Hybrid layers are primarily tolerant to many things, one of which is the type of weather. You can expect hybrid layers to withstand some heavy weather.
3. Easter Eggers
The first thing you should know is that this is one of the hybrid breeds. However, they are classified alone for several reasons. First, it is known to have blue eggs.
The unique egg color is the main reason for its popularity. It is known to produce around 250 medium to large eggs every year.
There is a very wide range of colors for this breed. However, they are mostly blue with certain color flecks on the feathers.
Since they look a lot like a hawk, they are great for free-ranging. Even though this chicken is mostly friendly, it will not come close to you. This is the reason why the chicken can evade predators.
The breed has hardy chicken that will tolerate temperature variations. Regardless, it should be in a coop that has adequate insulation and no cold drafts. That prevents disease and excess stress.
Leghorns have been very popular for many years, even in the 50s. They are originally from Italy and were introduced to America in the 1800s.
Since then, they have been a preference for most people. In general, these birds lay around 250 medium-sized white eggs yearly.
A leghorn has a big red comb coupled with a completely white body. Their appearance is one of the reasons why people love them.
Even though people love these birds, especially first-timers, they are honestly hard to tame and are also shy.
This is a breed that can tolerate cold temperatures. However, the breed is originally from a warm climate, which is where they will thrive best.
5. Araucanas / Ameraucanas
This is one of the unique chicken breeds that you should know about. The chicken is loved for a wide range of reasons. First, this breed lays blue eggs, which is a beautiful and unique color of eggs.
This breed will mostly lay eggs in spring or summer. However, they will lay around 180 eggs yearly. Secondly, the chicks hatched will grow to adults in no time.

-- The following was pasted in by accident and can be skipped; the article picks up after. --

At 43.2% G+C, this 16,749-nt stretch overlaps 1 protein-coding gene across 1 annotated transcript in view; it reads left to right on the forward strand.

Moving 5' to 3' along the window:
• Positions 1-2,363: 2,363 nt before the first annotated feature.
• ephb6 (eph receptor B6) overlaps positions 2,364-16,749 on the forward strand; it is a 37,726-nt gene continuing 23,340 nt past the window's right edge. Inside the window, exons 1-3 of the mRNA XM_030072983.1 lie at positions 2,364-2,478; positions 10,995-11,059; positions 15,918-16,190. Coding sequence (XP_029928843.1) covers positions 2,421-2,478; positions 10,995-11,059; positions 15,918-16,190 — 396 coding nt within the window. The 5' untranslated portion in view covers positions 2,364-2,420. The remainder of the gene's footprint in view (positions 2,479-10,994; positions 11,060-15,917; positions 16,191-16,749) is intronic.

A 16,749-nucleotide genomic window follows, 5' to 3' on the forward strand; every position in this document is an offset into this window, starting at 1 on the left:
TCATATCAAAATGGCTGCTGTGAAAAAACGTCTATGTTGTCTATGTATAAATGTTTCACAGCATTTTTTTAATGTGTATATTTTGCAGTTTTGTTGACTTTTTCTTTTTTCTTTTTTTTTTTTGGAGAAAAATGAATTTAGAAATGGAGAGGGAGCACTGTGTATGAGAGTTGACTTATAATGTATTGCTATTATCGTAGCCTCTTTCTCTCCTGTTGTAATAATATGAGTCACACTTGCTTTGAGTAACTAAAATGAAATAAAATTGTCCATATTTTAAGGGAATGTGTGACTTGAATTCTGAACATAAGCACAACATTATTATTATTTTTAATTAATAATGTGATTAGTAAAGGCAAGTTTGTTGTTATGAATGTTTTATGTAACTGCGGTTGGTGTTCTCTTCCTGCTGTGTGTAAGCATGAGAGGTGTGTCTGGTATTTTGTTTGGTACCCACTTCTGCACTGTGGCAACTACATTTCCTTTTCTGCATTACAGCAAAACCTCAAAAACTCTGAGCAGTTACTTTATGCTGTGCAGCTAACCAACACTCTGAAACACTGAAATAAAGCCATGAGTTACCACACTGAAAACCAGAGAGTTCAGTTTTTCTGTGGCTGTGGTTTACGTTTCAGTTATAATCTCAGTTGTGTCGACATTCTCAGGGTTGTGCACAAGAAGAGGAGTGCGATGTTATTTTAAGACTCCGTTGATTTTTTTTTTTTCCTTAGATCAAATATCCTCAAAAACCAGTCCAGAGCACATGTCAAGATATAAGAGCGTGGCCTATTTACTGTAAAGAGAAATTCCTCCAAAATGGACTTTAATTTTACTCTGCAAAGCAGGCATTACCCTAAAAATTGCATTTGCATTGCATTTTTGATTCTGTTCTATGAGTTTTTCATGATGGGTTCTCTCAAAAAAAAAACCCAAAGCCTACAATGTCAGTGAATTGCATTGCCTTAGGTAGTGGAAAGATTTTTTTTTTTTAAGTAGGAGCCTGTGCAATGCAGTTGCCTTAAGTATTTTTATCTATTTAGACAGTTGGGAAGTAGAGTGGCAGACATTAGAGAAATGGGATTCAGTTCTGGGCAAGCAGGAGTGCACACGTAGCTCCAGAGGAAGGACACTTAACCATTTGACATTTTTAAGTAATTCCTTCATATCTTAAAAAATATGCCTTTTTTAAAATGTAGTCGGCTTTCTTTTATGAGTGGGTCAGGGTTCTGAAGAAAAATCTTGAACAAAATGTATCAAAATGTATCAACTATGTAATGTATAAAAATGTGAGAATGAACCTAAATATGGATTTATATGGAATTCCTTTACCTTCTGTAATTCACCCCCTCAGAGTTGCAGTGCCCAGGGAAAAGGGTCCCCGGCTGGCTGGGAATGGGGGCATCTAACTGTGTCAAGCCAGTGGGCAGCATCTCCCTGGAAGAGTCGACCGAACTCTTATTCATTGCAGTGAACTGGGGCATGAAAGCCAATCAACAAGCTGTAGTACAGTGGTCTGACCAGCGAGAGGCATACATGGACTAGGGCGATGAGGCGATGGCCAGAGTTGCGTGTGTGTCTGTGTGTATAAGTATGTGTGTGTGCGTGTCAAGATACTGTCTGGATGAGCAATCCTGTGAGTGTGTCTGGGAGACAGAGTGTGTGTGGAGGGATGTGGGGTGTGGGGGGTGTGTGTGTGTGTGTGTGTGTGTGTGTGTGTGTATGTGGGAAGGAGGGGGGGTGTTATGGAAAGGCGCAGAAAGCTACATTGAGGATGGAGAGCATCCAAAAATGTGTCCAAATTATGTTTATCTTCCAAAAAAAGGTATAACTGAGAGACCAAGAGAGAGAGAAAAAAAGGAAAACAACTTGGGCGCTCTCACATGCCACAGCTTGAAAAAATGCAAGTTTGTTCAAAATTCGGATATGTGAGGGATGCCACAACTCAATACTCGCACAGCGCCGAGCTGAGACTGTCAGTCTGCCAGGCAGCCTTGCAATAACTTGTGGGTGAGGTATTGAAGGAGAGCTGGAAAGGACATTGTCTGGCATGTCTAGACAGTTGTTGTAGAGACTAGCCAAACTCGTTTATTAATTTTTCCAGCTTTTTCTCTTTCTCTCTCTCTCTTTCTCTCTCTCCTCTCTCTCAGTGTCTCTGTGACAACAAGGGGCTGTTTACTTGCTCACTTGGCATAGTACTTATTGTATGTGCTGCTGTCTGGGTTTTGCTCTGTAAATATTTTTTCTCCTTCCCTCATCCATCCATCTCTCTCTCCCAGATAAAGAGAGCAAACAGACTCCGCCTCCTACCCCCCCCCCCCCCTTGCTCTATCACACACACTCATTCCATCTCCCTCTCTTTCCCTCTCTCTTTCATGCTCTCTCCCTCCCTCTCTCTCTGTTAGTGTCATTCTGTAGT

The breed normally has brown feathers but the blue eggs are the main cause of popularity. The bird is a people person.
They are friendly and energetic at the same time. If you are looking for a bird that will not pose any danger to your children, this is the one for you.
Araucana chicken is not as hardy as other breeds in hot areas but will do fairly well. Fresh water and shade are a constant necessity in such areas.
When it comes to the cold, however, the breed is simply perfect. Recommended for colder climates.
Originally, this breed was developed in the States and it grew to become one of the most beautiful breeds out there. It is mainly preferred because of brooding.
It also happens to lay around 5 eggs every week, more than most chicken breeds. Their eggs tend to be pale brown.
The most common colors are golden and silver. Nevertheless, there are many different colors for this breed.
It flourishes even in the cold areas, which is one of the reasons why it is a great bird. On average, the breed will get to around 6 pounds.
The Wyandotte is very hardy in cold conditions because of the heavy feathering. The flock will be perfectly happy as long as the coop has adequate ventilation.
Originally, this bird is from England and is preferred for several reasons. First of all, it does not lay as many eggs as some of the breeds on this list.
However, they will lay around 3 eggs weekly. These are large brown eggs. It will often go broody and will be very protective of its eggs and the nesting box.
The Orpington chicken will have some golden colors on their feathers. They love being held and are also lovable and curious.
They do not mind confinement. However, their coop has to be clean and they should get some time outside the coop. Good maintenance will help in laying eggs.